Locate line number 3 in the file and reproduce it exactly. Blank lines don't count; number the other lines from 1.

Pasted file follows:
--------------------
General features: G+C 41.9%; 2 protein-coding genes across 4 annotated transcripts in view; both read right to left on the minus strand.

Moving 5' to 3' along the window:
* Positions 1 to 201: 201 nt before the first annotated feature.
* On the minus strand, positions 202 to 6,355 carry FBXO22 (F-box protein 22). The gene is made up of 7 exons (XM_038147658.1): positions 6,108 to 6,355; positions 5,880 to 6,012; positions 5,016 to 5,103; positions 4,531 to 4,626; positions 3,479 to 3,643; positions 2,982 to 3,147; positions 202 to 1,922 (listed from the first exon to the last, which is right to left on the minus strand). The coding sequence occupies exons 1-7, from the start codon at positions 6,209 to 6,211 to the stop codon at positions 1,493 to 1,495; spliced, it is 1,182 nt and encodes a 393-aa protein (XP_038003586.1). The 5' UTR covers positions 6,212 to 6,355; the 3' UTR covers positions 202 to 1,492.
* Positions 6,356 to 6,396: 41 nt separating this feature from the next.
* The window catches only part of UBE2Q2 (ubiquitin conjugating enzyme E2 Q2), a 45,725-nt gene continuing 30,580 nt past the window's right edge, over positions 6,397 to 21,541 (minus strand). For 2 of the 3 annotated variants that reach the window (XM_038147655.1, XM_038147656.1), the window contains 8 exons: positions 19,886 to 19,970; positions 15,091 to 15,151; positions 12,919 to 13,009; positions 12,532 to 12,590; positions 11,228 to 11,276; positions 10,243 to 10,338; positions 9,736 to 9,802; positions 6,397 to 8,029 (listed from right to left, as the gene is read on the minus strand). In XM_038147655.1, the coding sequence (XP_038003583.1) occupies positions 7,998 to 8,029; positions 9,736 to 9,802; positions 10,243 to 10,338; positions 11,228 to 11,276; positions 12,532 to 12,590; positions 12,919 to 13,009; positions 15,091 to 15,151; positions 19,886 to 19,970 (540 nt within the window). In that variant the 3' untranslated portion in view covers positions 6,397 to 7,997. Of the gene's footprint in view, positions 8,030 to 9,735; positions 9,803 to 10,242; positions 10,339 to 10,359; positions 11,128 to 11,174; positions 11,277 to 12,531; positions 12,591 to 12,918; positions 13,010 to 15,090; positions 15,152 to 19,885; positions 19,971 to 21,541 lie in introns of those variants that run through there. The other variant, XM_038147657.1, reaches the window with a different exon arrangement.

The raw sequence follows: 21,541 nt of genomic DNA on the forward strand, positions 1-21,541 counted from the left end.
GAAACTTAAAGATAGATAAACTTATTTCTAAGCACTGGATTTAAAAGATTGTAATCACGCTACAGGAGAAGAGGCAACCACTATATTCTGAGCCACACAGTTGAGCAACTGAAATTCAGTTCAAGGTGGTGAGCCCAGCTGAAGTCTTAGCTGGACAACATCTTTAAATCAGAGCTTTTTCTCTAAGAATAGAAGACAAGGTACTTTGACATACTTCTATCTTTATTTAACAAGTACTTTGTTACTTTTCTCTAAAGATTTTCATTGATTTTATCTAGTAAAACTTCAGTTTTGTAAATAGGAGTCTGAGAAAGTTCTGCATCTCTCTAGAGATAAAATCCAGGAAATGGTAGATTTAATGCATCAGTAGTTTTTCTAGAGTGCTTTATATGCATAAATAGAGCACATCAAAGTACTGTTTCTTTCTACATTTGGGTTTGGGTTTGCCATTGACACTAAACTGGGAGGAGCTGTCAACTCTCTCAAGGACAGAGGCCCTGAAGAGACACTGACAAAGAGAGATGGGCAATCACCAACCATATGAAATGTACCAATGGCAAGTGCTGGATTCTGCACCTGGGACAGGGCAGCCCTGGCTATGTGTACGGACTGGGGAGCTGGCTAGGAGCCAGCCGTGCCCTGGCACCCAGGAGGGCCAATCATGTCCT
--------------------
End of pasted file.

* Positions 1 to 201: 201 nt before the first annotated feature.